I only just got around to this last night, but the cover story of last week’s OC Weekly was another unsurprisingly amazing piece from Gustavo Arellano. After my exhaustive post just previous to this one I feel a bit zoned — though lunch has helped — so all I’ll say is: read it. But here’s the opening section:
If the coffee that Maria Daniel spilled had landed directly on the tape player, this story might not exist.
Daniel was relaxing one recent Tuesday with her aunt Elisa Carr and uncle Emilio Martinez Jr. at Carr’s Stanton home. Rain clouds were sweeping overhead, so Carr offered her niece and brother some coffee to fend off the cold. Before she rose to make another pot, Carr turned on a tape player, the rectangular kind with piano-key buttons and a sturdy grip handle that went out of popularity around the Carter administration.
Out of a tinny speaker rumbled a deep, gravelly voice singing about a beautiful woman. A guitar strummed in the background. It was Carr’s father, Emilio Martinez, playing just one of the hundreds of corridos he penned during his 85 years.
“It’s so nice to hear his voice,” Carr remarked, as Daniel and Emilio Jr. nodded silently. She poured her niece another cup. But as Daniel raised her mug for a sip, the coffee splashed across the table.
Carr quickly snatched the tape player from the scalding liquid. The coffee only touched the machine’s side. Her father continued to sing.
“That was really close!” she exclaimed, laughing. Carr turned off the tape. The coffee glimmered on the table. “Too close,” she sighed, putting the tape recorder away and getting up to find some towels.
History is a fragile, incomplete thing, especially when documenting minorities in the United States, and few local cases are more telling than the story of Emilio Martinez. Many of his compositions offer a vital glimpse into the county’s Latino past, one ignored by Orange County’s major historians for more than a century. The man wrote about some of the most crucial events in the county’s formation: the 1936 Citrus War, the Great Flood of 1938, discrimination battles, the reign of King Citrus. He even made a couple of records.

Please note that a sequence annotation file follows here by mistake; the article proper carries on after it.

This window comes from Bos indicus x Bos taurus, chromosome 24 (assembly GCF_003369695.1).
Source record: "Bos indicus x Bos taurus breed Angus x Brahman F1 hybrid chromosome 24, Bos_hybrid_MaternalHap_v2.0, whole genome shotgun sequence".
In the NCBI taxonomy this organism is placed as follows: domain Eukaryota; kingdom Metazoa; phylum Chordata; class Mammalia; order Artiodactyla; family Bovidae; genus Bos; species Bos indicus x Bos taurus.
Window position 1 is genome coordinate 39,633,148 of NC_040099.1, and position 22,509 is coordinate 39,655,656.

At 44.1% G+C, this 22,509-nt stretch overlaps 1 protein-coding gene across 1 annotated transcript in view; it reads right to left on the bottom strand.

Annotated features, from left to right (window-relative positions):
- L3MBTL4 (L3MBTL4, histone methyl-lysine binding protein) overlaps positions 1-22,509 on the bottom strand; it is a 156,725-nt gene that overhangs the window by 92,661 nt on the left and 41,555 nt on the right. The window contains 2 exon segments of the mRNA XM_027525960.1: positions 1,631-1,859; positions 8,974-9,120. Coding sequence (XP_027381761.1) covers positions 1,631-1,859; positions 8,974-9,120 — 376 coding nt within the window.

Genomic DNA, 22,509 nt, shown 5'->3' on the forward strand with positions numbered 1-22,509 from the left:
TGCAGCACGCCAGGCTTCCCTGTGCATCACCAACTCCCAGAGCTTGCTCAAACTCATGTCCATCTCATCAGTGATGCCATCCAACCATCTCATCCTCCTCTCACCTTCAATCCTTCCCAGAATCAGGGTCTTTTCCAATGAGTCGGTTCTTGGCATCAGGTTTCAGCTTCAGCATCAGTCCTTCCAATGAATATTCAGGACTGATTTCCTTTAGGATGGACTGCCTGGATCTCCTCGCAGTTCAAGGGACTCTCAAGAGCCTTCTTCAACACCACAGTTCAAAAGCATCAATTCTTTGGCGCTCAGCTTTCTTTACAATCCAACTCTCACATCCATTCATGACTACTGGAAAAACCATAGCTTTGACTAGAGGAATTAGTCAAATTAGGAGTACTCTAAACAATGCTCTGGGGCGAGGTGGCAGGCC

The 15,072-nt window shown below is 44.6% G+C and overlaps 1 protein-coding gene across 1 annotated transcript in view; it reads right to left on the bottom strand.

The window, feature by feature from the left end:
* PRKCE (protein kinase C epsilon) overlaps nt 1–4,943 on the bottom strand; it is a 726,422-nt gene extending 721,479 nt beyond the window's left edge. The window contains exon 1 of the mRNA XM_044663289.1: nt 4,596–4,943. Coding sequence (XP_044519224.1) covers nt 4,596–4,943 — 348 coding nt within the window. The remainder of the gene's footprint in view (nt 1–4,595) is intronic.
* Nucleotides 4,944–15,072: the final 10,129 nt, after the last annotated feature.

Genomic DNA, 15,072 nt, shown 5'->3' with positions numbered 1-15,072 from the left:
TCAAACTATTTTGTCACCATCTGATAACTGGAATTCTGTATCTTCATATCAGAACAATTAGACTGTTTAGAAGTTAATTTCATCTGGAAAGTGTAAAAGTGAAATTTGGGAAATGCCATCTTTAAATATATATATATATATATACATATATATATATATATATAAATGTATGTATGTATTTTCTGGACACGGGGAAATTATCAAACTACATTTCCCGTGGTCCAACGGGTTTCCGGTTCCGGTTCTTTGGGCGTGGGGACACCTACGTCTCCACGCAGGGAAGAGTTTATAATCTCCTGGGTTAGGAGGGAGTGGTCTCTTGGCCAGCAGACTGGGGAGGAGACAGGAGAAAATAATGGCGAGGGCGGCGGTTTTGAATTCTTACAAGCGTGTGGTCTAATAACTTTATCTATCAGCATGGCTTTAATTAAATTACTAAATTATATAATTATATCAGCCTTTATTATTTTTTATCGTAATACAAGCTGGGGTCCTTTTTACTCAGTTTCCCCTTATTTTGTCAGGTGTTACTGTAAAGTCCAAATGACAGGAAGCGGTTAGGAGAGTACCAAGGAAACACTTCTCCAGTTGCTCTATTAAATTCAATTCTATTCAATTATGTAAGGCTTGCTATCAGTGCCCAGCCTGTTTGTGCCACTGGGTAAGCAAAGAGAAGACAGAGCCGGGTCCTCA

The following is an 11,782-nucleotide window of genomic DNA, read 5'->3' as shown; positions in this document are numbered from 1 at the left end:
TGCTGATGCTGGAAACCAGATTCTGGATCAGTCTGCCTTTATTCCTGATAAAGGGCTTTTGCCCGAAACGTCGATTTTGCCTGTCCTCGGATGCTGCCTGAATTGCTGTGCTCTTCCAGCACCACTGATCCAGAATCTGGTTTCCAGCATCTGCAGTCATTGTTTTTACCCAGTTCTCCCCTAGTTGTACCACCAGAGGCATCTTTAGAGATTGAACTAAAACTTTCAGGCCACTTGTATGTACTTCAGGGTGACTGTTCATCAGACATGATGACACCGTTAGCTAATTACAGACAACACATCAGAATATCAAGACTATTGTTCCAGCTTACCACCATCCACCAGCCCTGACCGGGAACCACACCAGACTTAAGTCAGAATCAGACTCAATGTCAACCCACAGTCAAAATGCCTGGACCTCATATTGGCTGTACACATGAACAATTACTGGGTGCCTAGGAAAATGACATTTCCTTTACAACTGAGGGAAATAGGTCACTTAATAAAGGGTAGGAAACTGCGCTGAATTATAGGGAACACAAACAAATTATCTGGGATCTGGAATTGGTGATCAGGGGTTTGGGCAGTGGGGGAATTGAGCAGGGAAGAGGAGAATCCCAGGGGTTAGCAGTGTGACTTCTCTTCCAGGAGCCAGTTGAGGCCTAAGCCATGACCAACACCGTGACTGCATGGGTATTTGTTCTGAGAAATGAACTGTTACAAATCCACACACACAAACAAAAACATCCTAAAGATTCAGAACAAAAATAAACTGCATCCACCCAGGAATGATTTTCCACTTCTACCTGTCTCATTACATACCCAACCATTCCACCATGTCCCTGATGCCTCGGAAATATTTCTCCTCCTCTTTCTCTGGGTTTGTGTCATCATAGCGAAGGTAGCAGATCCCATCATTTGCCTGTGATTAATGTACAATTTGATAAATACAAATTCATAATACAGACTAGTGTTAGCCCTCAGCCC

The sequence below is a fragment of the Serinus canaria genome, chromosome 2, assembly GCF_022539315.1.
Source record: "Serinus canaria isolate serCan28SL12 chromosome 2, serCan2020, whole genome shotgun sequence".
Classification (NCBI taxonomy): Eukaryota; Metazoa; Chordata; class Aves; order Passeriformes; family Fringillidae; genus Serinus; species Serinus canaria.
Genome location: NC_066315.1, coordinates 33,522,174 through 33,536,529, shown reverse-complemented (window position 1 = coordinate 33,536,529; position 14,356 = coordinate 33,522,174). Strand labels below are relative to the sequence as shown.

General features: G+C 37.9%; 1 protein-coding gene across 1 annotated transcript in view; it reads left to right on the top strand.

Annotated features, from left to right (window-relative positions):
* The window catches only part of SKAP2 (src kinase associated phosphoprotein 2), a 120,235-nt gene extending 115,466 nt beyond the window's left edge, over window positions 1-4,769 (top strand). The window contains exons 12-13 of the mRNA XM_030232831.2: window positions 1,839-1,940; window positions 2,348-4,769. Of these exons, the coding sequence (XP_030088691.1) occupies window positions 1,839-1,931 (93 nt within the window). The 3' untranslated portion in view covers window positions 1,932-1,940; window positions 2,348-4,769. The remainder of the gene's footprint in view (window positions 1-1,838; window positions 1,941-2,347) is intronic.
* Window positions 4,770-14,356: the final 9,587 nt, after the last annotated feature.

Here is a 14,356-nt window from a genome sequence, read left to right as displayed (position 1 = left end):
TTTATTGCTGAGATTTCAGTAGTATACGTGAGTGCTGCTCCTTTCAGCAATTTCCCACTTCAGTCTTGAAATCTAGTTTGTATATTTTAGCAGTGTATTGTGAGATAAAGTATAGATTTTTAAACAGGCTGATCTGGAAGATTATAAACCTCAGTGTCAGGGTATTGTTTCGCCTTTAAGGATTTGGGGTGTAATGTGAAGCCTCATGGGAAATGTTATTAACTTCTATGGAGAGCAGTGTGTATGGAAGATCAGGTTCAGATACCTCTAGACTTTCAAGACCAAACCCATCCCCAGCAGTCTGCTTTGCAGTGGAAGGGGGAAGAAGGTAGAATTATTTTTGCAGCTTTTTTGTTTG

Yet only Martinez’s family and friends are aware of his place in the Orange County saga. Historical ignorance is one factor, but part of the problem is Martinez’s incomplete legacy. Notebooks containing his tunes are missing; recordings are rare. His only full-length interviews with non-family members were with professors researching other topics. More important, Martinez’s Orange County no longer exists: the tight-knit communities that flocked to his performances, tuned in to his many appearances on radio and sang Martinez’s corridos over bonfires and picket lines are gone, and the new immigrants he so loved to document and fight for don’t concern themselves with the past of their predecessors.
In another place, another time, Martinez would’ve been a folk treasure, the subject of dissertations, Smithsonian restoration projects and tribute CDs. Another scrap in the proverbial dustbin.
To say that the story of Orange County is more than watching The OC and Arrested Development is patently obvious. This is the kind of writing that reminds how deep — and how moving — it really is.